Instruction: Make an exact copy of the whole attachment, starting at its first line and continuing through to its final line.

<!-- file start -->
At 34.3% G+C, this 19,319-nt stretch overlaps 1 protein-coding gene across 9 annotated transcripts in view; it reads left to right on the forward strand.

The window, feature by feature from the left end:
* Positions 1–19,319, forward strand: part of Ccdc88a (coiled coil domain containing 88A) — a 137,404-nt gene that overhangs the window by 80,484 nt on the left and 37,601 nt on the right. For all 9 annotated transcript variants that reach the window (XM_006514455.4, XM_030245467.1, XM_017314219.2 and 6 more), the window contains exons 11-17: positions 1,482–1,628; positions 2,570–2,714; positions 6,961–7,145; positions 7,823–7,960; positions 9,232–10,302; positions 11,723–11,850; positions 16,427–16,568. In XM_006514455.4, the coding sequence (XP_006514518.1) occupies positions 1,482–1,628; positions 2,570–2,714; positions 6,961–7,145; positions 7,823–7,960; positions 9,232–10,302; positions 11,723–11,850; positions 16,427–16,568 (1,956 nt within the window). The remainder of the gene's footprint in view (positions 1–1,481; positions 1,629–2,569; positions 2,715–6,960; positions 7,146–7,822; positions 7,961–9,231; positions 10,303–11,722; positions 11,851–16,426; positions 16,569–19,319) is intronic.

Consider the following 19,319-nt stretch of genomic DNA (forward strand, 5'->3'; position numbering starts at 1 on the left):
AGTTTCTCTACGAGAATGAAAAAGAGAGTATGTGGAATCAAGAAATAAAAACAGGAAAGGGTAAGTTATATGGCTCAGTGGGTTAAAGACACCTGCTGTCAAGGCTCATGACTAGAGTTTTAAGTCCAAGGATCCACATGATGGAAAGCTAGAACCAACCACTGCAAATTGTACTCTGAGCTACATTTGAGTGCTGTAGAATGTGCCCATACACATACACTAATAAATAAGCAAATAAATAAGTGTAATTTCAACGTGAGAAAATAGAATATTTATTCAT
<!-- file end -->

At 34.3% G+C, this 19,319-nt stretch overlaps 1 protein-coding gene across 9 annotated transcripts in view; it reads left to right on the forward strand.

The window, feature by feature from the left end:
* Positions 1–19,319, forward strand: part of Ccdc88a (coiled coil domain containing 88A) — a 137,404-nt gene that overhangs the window by 80,484 nt on the left and 37,601 nt on the right. For all 9 annotated transcript variants that reach the window (XM_006514455.4, XM_030245467.1, XM_017314219.2 and 6 more), the window contains exons 11-17: positions 1,482–1,628; positions 2,570–2,714; positions 6,961–7,145; positions 7,823–7,960; positions 9,232–10,302; positions 11,723–11,850; positions 16,427–16,568. In XM_006514455.4, the coding sequence (XP_006514518.1) occupies positions 1,482–1,628; positions 2,570–2,714; positions 6,961–7,145; positions 7,823–7,960; positions 9,232–10,302; positions 11,723–11,850; positions 16,427–16,568 (1,956 nt within the window). The remainder of the gene's footprint in view (positions 1–1,481; positions 1,629–2,569; positions 2,715–6,960; positions 7,146–7,822; positions 7,961–9,231; positions 10,303–11,722; positions 11,851–16,426; positions 16,569–19,319) is intronic.

Consider the following 19,319-nt stretch of genomic DNA (forward strand, 5'->3'; position numbering starts at 1 on the left):
AGTTTCTCTACGAGAATGAAAAAGAGAGTATGTGGAATCAAGAAATAAAAACAGGAAAGGGTAAGTTATATGGCTCAGTGGGTTAAAGACACCTGCTGTCAAGGCTCATGACTAGAGTTTTAAGTCCAAGGATCCACATGATGGAAAGCTAGAACCAACCACTGCAAATTGTACTCTGAGCTACATTTGAGTGCTGTAGAATGTGCCCATACACATACACTAATAAATAAGCAAATAAATAAGTGTAATTTCAACGTGAGAAAATAGAATATTTATTCAT